“Sadly, these cases are becoming more common in our current medical environment, where government bureaucrats and faceless hospital boards, in the form of ethics committees, strip away the rights of parents and families to make their own decisions regarding medical treatment,” Schindler said.
Taking a contrary stand was Father Michael Orsi, an expert in law and religion at Ave Maria University in Naples, Fla. In a Jan. 5 opinion piece in The Washington Times, he wrote, “Since the brain stem, which controls the involuntary muscle system, is dead, her heart will stop once she is removed from the ventilator. … To keep a body alive is to deny the natural dying process and to delay the inevitable.”
Yet this is the kind of language that opponents of the concept of brain death point to. If Jahi is truly dead, how can her body be kept alive “to deny the natural dying process”? they ask. A person is either dead or not, they insist.
Dr. Byrne and others contend that the concept of brain death was developed so that living organs could be taken from unconscious patients. He wrote to Wesley Smith, “The need for ‘brain death’ is, and has been, from the onset, to remove ‘controversy’ about cutting out the beating heart and other vital organs from patients with a beating heart, circulation and respiration.”
John Paul II’s Statement
Although the precise definition of brain death varies among states, and its application to individual cases is inconsistent, most Catholic medical experts refer to a statement given by Pope John Paul II to an international organ-transplant society in August 2000.
While saying that death is a “single event” of the separation of the soul from the body that cannot be definitively pinpointed by medical science, John Paul II concluded that reliable scientific methods can accurately determine the fact that death has occurred. He said that brain death is “the complete and irreversible cessation of all brain activity (in the cerebrum, cerebellum and brain stem). This is then considered the sign that the individual organism has lost its integrative capacity.”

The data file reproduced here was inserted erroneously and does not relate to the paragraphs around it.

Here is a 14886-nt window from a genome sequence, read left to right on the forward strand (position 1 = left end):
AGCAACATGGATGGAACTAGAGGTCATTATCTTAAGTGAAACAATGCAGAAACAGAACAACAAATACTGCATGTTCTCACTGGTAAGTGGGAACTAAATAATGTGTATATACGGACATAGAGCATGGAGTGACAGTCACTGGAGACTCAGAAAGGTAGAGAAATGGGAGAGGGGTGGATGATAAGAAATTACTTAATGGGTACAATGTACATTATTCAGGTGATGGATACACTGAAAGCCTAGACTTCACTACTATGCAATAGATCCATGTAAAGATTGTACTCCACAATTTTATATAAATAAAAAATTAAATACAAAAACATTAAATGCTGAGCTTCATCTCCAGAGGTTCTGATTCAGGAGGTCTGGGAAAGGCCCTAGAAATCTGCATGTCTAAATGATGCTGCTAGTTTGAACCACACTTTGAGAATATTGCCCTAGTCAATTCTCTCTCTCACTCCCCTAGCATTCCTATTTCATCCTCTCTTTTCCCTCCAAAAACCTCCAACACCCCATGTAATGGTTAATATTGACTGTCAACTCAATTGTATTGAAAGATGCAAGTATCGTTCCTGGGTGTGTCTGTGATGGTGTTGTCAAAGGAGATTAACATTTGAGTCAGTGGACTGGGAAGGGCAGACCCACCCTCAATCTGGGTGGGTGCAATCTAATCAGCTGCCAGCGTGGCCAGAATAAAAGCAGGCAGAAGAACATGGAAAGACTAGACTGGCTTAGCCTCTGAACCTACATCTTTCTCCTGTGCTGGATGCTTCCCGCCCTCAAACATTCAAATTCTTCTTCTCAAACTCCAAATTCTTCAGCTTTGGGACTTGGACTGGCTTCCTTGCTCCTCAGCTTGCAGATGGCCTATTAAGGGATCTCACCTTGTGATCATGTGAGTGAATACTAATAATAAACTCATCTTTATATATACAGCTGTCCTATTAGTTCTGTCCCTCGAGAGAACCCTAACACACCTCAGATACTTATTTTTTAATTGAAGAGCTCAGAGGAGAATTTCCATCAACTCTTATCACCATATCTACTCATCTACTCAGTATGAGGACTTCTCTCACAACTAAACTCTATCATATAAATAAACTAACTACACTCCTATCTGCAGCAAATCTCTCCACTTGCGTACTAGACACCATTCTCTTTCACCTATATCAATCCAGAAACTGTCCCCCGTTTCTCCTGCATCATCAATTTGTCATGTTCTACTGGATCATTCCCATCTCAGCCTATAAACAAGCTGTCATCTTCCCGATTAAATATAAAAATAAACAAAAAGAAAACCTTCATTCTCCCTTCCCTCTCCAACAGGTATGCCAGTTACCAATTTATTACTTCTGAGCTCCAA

Dr. Daniel Sulmasy, a Franciscan brother who specializes in medical ethics at the University of Chicago, said that if the diagnosis of brain death is accurate, there should be no further attempts to provide treatment.
“The Church accepts the diagnosis of brain death as legitimate death,” he told the Register.
He added that the first Catholic health-care response in the Jahi McMath case would be “recognizing and acknowledging the deeply sad situation that the family is going through and showing them the deep sympathy they deserve.”
While he was the medical ethicist at St. Vincent’s Medical Center in New York City years ago, Sulmasy said, he faced situations in which family members would not accept the declaration of brain death. However, he added, that, in most cases, the patient is so unstable that the heart stops after a short time, even while on a respirator, because “the person cannot sustain bodily functions as an integrated whole.”
The fact that Jahi’s heart has continued beating while on the respirator may indicate that there is still a connection of the body’s involuntary system to the endocrine system, Sulmasy said, and if so, she may continue that way for weeks.
Bishop Robert Finn of Kansas City-Saint Joseph, Mo., noted the concerns regarding the morality of diagnoses of brain death and offered support for the family’s efforts on behalf of Jahi in an article posted Jan. 9 on his diocesan website.
“It seems clear to me that the effort to keep Jahi alive is a matter of ‘extraordinary means,’” Bishop Finn wrote. “As such in Catholic moral teaching, a person or family could choose to end life support with moral justification. However, Catholic moral teaching would also support the extraordinary efforts required to keep the child alive, if that was the chosen path.”
“As I write this, so much is changing, and by the time you read this, so much may have occurred in the life of Jahi and her family,” Bishop Finn said at the conclusion of his commentary. “But I still ask you this: Pray for Jahi and for this family. Pray also that authentic moral principles will be upheld in the midst of a scientific endeavor which is always complicated, but which requires many, many prudential decisions. We must work hard and speak out clearly for the protection of human life at all its moments.”
Register correspondent Stephen Vincent writes from Wallingford, Connecticut.